At least 14 people have been killed in the US by tornadoes and flooding as severe storms hit the South and Midwest.
Melanie Espinoza Rodriguez, two, was killed in Tennessee after she was struck by a metal football goal post blown over by strong winds and a seven-year-old child suffered a fatal electric shock in Mississippi.
Other victims included a woman who drowned after rushing water swept away her car in Missouri and Cove Creek fire chief Doug Decker died early on Sunday morning after he was struck by a vehicle as he checked water levels in Quitman, Arkansas.
Four people were killed and around 50 people were treated for injuries after tornadoes hit several towns in east Texas.
At least three tornadoes were confirmed by the National Weather Service east of Dallas - in Canton, Eustace and Caney City.
Canton mayor Lou Ann Everett said at a news conference: "It is heartbreaking and upsetting to say the least."
The storms cut a path of destruction 35 miles long and 15 miles wide in Van Zandt Countym, around 50 miles east of Dallas, damaging homes, uprooting trees and overturning cars.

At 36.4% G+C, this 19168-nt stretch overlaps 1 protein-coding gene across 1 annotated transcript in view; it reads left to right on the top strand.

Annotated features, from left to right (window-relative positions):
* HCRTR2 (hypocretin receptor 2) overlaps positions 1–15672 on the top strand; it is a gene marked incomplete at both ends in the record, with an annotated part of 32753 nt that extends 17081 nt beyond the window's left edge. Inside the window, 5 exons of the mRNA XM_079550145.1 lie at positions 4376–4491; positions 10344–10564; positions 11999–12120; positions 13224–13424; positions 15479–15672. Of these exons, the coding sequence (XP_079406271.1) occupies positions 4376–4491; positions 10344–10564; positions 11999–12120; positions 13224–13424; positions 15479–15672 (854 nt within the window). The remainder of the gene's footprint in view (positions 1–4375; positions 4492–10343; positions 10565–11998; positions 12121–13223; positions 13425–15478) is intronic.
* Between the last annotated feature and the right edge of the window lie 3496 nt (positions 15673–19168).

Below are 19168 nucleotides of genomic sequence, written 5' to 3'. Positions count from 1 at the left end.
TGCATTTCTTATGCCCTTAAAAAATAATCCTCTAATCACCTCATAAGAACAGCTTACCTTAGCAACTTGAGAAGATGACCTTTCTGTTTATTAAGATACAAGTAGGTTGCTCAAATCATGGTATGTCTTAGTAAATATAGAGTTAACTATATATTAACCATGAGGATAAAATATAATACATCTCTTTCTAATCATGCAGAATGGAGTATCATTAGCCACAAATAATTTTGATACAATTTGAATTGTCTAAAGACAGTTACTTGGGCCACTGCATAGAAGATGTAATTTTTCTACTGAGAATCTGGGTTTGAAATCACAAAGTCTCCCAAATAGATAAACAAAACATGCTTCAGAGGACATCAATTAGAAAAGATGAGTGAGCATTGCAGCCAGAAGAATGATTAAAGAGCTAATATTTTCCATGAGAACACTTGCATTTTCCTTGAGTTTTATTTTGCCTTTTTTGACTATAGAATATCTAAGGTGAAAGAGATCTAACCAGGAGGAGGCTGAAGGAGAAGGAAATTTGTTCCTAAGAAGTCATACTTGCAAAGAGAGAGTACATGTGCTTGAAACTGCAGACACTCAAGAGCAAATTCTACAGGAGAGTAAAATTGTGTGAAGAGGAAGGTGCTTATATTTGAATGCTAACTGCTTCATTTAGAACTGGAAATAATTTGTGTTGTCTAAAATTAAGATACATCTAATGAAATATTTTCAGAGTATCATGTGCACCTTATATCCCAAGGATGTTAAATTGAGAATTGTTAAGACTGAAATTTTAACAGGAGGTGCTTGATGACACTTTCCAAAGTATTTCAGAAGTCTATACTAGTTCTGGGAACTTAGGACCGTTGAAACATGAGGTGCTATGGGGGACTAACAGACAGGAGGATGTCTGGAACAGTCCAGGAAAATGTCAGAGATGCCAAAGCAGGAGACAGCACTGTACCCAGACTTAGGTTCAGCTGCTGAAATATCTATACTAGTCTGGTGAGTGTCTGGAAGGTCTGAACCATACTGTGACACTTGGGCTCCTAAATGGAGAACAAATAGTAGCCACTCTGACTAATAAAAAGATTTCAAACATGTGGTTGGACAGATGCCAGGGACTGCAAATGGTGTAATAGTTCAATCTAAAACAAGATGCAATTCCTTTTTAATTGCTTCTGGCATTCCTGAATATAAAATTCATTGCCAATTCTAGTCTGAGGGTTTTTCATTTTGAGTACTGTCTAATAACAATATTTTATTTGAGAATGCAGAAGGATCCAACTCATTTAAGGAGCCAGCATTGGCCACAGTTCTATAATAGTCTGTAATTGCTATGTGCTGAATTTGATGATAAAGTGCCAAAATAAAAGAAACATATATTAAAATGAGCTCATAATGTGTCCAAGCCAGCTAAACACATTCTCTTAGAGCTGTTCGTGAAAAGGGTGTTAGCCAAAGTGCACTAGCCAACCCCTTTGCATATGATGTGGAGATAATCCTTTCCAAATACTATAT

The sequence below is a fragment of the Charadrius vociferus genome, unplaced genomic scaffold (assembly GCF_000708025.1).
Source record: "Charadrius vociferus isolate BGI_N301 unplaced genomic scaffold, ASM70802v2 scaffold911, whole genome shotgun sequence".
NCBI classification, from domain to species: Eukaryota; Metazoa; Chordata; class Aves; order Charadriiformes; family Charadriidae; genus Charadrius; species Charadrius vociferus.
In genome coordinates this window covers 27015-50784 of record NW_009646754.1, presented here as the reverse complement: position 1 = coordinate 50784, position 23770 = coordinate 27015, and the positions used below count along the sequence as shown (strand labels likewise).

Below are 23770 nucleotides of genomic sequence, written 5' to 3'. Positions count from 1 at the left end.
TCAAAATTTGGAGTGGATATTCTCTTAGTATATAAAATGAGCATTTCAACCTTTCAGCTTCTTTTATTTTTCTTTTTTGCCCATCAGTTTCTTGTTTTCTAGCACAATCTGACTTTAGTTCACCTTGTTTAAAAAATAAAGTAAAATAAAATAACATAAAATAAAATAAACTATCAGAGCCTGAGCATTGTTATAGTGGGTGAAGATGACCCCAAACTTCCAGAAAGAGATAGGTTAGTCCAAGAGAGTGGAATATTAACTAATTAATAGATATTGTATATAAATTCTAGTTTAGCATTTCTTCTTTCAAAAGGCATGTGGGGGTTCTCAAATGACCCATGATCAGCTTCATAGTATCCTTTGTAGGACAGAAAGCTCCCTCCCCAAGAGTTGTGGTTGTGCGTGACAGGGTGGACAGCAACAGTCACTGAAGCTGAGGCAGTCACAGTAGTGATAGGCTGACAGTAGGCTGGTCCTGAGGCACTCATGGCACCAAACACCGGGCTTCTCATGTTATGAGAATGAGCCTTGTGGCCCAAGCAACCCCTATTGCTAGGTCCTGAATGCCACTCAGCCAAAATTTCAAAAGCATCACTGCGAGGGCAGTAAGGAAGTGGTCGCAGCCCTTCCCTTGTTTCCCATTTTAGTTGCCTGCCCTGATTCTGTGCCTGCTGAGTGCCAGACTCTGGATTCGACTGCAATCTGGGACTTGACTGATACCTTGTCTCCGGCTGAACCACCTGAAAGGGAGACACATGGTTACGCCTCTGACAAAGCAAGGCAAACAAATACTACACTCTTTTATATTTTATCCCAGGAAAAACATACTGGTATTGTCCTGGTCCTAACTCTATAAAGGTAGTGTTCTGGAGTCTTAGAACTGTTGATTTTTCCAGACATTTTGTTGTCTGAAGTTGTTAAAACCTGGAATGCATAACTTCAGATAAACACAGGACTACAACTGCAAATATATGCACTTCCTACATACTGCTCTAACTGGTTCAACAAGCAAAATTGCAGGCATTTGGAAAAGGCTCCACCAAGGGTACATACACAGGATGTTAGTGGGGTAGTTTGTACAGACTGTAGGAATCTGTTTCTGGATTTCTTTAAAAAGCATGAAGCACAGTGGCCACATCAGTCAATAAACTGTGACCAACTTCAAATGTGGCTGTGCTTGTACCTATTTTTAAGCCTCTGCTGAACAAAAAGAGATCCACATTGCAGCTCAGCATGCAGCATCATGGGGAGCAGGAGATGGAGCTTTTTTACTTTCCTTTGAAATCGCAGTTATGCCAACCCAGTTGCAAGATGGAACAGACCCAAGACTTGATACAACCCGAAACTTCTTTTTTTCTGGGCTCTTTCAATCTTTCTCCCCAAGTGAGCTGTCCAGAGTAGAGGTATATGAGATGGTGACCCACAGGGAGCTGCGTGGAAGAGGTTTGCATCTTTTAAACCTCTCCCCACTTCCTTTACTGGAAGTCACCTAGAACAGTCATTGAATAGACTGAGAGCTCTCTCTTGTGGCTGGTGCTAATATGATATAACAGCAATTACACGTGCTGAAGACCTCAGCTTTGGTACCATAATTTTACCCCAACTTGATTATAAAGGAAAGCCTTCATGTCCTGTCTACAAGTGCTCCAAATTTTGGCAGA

A car dealership was also demolished with its vehicles flung into the air before they landed on a nearby highway.
At least ten other people have died as a result of flooding or strong winds in Oklahoma, Missouri, Arkansas and Indiana.
Parts of Indiana have received up to 20cm of rain while areas in Oklahoma, Missouri and Arkansas were drenched with up to 10cm.
The governors of Missouri and Oklahoma have declared states of emergency due to flooding.
Rescues in Arkansas were still looking for an 18-month-old girl and a four-year-old boy who were in a vehicle that was swept off a bridge by floodwaters in Hindsville, Madison County Sheriff's Office said.
A ten-year-old girl drowned in Springdale, Arkansas, and the body of a woman who disappeared while riding on an inflatable ring was found in a creek in Eureka Springs.
Missouri Governor Eric Greitens said over 30 rescues have been conducted and some residents have been told to evacuate.
Heavy rain in the Midwest is expected to continue on Sunday, along with wind gusts of 60mph.
Further flash floods and thunderstorms are also forecast for parts of Louisiana, Mississippi and Alabama, the National Weather Service said.